Intentional String Theory (aesthetic with no inside)

Can aesthetic reveal truths? Or is it that when we find truth (an instinctual, fleeting feeling of certain ‘rightness’) we also find aesthetic? I think both are possible, but, at this moment, I feel the urge to state that aesthetic can never be intentional. When we create for aesthetic and aesthetic only, it disappears. It disappears and is replaced by some vulgar representation of truth.

Seeing Fred Sandback’s string sculptures at DIA Beacon strikes me as pure aesthetic because they were not created for the sake of aesthetic, but rather out of a desire for truth. They arrive at aesthetic by way of challenging certain truths about space and geometry, by becoming a physical manifestation of a conceptual paradox. What do I mean? Using taut pieces of string, Sandback makes cartesian forms that stretch across entire rooms, down the long, vertical hallways of  DIA, and all the way to the top of the ceiling. Each piece takes up space, but eludes the actual occupying of it, we feel intensely fulfilled looking at these beautiful shapes, objects, but note the irony–essentially, nothing is there.

One can hardly see these pieces; at a distance, our eyes immediately gravitate toward other works, especially Jean-Lun Moulene’s Body (not literally!). Most of the strings are white or off-white; consciously positioned in response to pre-exisiting walls and lighting so that the awareness of these pieces occurs only once we are upon them, when we are close enough to see what is (and what is not) there.

The aesthetic arises from what is and what is not, it is the experience of viewing, even interacting with the work. What makes DIA so pleasing is the space, we can walk 350 degrees around the Serra’s or Beuys’s and yet, the presence of the Institution is strong. Signs that forbid touching are numerous, our encounter with the work thus remains relegated to the visual experience–save for Sandback whose work we can walk through, over, under….we can utilize almost any preposition in relation to his work simply because it’s not really there.

The string becomes the mediator between the space and the human, the string then is intentionality. According to Sandback, his intention was to “assert a certain place or volume in its full materiality without occupying and obscuring it.” Insanity right?! The quote, ripped from its context sounds like a defiant architectural student, all theory, no practice. But, see, Sanback actually constructs this abstraction, and by constructing it, the work reveals a certain truth.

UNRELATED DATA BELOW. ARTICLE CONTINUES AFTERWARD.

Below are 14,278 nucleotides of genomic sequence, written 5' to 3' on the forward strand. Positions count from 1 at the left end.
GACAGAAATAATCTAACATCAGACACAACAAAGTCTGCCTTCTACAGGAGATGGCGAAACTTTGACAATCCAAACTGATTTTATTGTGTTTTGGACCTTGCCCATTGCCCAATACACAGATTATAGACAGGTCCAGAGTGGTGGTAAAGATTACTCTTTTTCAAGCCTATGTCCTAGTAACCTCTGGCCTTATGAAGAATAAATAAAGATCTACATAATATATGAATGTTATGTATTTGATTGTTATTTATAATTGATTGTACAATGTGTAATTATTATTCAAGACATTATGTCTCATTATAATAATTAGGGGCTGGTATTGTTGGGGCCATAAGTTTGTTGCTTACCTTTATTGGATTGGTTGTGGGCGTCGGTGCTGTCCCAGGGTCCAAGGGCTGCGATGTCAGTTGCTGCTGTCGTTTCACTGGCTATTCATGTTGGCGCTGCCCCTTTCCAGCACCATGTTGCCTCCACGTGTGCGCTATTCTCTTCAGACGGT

But what about aesthetic? It’s there, but is it deliberate? I’m tempted to ask what came first, the concept or vision? I think we usually think of these as sharing the same side of the same coin but I’m tempted to call them different sides of the same coin–a kind of Janus face of artistic creation. Vision is just that, it starts with a visual reference; we may not know yet what it means, but we see it, strong and clear. Concept on the other hand starts with a question, a riddle that must be explored. It takes many tries until we find the right way of representing this concept, and even then we most certainly are left unsatisfied. This, I think, is where aesthetic is the strongest, when the visual is born of a question. I think this is why I feel so close to Sandback’s work, because he started by asking many questions, about space, presence, absence. By answering these questions however, he produces even more, so that we are, like these pieces, always occupying something that can never actually be filled.

One Response to “Intentional String Theory (aesthetic with no inside)”
  1. lolita says:

    I remember being scared to walk near/through the space which Sandback’s string created… in fact I think i avoided them. Something about them made me uneasy, especially since they were so hard to detect in comparison to the overwhelming size and amount of other works of art at DIA. Interesting how something so slight caused so much subconscious anxiety in me…

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